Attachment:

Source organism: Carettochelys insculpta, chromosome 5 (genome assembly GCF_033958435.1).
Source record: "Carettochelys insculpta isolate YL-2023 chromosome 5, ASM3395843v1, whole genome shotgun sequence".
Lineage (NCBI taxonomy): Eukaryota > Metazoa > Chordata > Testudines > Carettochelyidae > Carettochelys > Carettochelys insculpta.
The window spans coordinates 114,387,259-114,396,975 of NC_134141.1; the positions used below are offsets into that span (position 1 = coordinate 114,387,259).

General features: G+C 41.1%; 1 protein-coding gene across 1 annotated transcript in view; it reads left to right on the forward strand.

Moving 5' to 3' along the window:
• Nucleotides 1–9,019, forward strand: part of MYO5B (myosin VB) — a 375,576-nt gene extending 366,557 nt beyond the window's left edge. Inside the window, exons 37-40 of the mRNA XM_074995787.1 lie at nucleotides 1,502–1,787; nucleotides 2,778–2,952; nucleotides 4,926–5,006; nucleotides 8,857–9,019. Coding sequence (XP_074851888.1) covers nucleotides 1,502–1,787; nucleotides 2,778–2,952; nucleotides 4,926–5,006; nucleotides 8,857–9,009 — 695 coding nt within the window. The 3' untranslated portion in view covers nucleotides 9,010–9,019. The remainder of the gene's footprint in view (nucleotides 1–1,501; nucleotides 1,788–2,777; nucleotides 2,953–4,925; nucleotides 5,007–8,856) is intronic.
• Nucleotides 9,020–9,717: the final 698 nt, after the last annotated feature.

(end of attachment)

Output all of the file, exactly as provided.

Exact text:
Source organism: Carettochelys insculpta, chromosome 5 (genome assembly GCF_033958435.1).
Source record: "Carettochelys insculpta isolate YL-2023 chromosome 5, ASM3395843v1, whole genome shotgun sequence".
Lineage (NCBI taxonomy): Eukaryota > Metazoa > Chordata > Testudines > Carettochelyidae > Carettochelys > Carettochelys insculpta.
The window spans coordinates 114,387,259-114,396,975 of NC_134141.1; the positions used below are offsets into that span (position 1 = coordinate 114,387,259).

General features: G+C 41.1%; 1 protein-coding gene across 1 annotated transcript in view; it reads left to right on the forward strand.

Moving 5' to 3' along the window:
• Nucleotides 1–9,019, forward strand: part of MYO5B (myosin VB) — a 375,576-nt gene extending 366,557 nt beyond the window's left edge. Inside the window, exons 37-40 of the mRNA XM_074995787.1 lie at nucleotides 1,502–1,787; nucleotides 2,778–2,952; nucleotides 4,926–5,006; nucleotides 8,857–9,019. Coding sequence (XP_074851888.1) covers nucleotides 1,502–1,787; nucleotides 2,778–2,952; nucleotides 4,926–5,006; nucleotides 8,857–9,009 — 695 coding nt within the window. The 3' untranslated portion in view covers nucleotides 9,010–9,019. The remainder of the gene's footprint in view (nucleotides 1–1,501; nucleotides 1,788–2,777; nucleotides 2,953–4,925; nucleotides 5,007–8,856) is intronic.
• Nucleotides 9,020–9,717: the final 698 nt, after the last annotated feature.